The New York Film Festival and Woodstock Film Festival hosted Drive-Ins, shared virtual screenings and presented panels. It was a unique way to gather film communities; a chance to gather even if we could only rub elbows or share opinions on a chat board. It was still a celebration of cinema. There were three films that resonated with me as a feminist and a promoter of women in film. Unusual in any year, to have three big films featuring a woman lead and a woman’s story is wonderful. It made it even better that of the three mainstream films, two were directed by women, and all three feature a mainly female cast.
I discovered a trifecta of middle-aged women trying to make a difference. All of the women are on the move; active in their lives and in their world. Nomadland, starring Frances McDormand, written & directed by Chloé Zhao is a quiet powerful film about one woman’s struggle to find her place after losing her husband and then her livelihood when a company town becomes a ghost town. She moves into a van and travels the US to find work and finds a new way of life.
Frances Lee, a male British director, wrote & directed Ammonite, inspired by the life of British paleontologist Mary Anning and starring Kate Winslet. Winslet as Anning, eshews make-up and modifies her period dress in order to scale the cliffs of the English Channel looking for fossils. Her plain attire and work in a predominately masculine field are echoed in Frances McDormand’s scissor-cut hair, lack of make-up and work on a sugar beet harvest.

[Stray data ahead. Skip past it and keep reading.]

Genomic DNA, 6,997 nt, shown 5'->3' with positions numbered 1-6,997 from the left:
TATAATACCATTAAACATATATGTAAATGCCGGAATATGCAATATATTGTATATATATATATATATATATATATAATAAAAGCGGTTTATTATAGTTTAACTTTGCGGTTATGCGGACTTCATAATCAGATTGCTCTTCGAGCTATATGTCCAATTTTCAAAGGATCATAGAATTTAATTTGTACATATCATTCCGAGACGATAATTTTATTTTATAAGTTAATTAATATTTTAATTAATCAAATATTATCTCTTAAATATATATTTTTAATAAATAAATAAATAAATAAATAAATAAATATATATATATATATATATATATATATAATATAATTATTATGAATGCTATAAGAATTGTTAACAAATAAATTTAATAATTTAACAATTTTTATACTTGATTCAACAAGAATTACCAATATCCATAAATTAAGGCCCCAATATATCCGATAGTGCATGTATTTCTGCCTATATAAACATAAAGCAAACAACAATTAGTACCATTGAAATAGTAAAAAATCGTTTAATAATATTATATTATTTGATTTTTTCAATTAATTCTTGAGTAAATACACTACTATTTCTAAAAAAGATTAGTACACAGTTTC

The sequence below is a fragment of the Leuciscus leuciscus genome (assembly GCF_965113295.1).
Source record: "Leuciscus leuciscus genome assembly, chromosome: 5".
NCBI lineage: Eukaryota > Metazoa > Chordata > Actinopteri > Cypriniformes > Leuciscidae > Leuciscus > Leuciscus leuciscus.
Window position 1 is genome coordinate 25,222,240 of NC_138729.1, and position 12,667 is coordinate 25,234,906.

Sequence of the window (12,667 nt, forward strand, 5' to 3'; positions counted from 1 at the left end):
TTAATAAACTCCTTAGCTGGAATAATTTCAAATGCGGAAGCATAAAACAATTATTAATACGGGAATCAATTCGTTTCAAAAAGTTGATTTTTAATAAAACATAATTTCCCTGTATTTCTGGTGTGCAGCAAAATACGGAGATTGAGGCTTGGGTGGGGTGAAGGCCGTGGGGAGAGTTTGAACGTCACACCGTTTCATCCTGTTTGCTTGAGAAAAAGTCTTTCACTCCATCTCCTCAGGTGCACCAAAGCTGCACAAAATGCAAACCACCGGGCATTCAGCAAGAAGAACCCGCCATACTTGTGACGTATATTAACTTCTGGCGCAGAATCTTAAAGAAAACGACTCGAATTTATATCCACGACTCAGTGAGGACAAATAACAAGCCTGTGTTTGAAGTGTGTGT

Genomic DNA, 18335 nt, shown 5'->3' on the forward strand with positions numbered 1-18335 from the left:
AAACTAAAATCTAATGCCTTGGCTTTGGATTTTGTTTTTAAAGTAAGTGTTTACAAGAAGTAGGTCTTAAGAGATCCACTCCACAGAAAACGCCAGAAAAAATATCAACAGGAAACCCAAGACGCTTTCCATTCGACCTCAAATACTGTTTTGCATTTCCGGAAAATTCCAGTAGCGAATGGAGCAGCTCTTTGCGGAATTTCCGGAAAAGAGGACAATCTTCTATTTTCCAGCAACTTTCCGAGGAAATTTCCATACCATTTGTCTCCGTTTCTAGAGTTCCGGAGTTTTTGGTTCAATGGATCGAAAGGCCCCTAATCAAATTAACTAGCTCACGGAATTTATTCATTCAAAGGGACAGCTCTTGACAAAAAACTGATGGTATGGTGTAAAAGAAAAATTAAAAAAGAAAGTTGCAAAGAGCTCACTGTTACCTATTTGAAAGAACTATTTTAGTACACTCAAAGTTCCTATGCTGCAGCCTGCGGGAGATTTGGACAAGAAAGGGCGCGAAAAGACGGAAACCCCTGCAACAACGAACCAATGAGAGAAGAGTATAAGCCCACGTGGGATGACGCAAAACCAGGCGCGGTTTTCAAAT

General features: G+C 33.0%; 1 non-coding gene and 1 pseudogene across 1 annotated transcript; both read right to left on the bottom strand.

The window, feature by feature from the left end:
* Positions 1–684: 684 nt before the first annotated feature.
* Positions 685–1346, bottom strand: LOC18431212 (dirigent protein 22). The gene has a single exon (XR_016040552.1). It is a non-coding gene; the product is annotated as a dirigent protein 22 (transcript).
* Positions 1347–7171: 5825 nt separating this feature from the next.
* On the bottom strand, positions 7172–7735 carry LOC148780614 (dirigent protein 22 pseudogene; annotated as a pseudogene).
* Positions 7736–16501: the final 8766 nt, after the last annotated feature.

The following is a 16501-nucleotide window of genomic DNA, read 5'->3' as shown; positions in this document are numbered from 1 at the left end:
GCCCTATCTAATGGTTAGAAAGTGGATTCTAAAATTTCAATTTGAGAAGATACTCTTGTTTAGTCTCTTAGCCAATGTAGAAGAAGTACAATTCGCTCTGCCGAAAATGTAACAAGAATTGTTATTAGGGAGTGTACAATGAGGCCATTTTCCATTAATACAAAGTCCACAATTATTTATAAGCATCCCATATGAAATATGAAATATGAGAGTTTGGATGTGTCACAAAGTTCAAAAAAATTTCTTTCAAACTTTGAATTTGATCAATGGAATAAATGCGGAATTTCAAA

Julie Taymor directed four actresses in the portrayal of 80 years of Gloria Steinem’s life. An aspiring journalist in a newsroom of men, Steinem endured sexism and forged ahead to found Ms. magazine. The film, The Glorias, uses a Greyhound bus as a story-telling device to look at her live’s work — much of which was spent criss-crossing America on her feminist crusades.
All three characters, two based on real women, are in some way trying to create a better world; for themselves and for others. I see Frances McDormand’s character on a personal journey to find healing but she’s also looking for economic freedom. Her character meets real-life nomads (playing themselves) trying to create a life free from rent and dead-end jobs. Mary Anning fought for recognition among her male peers and it wasn’t till 2010 (163 years after her death), that the Royal Society included Anning in a list of the ten British women who have most influenced the history of science. Gloria Steinem continues to strive for women’s rights and sadly, the progress that she made on the road for the Equal Rights Amendment–well, that’s still an uphill battle we all still must fight.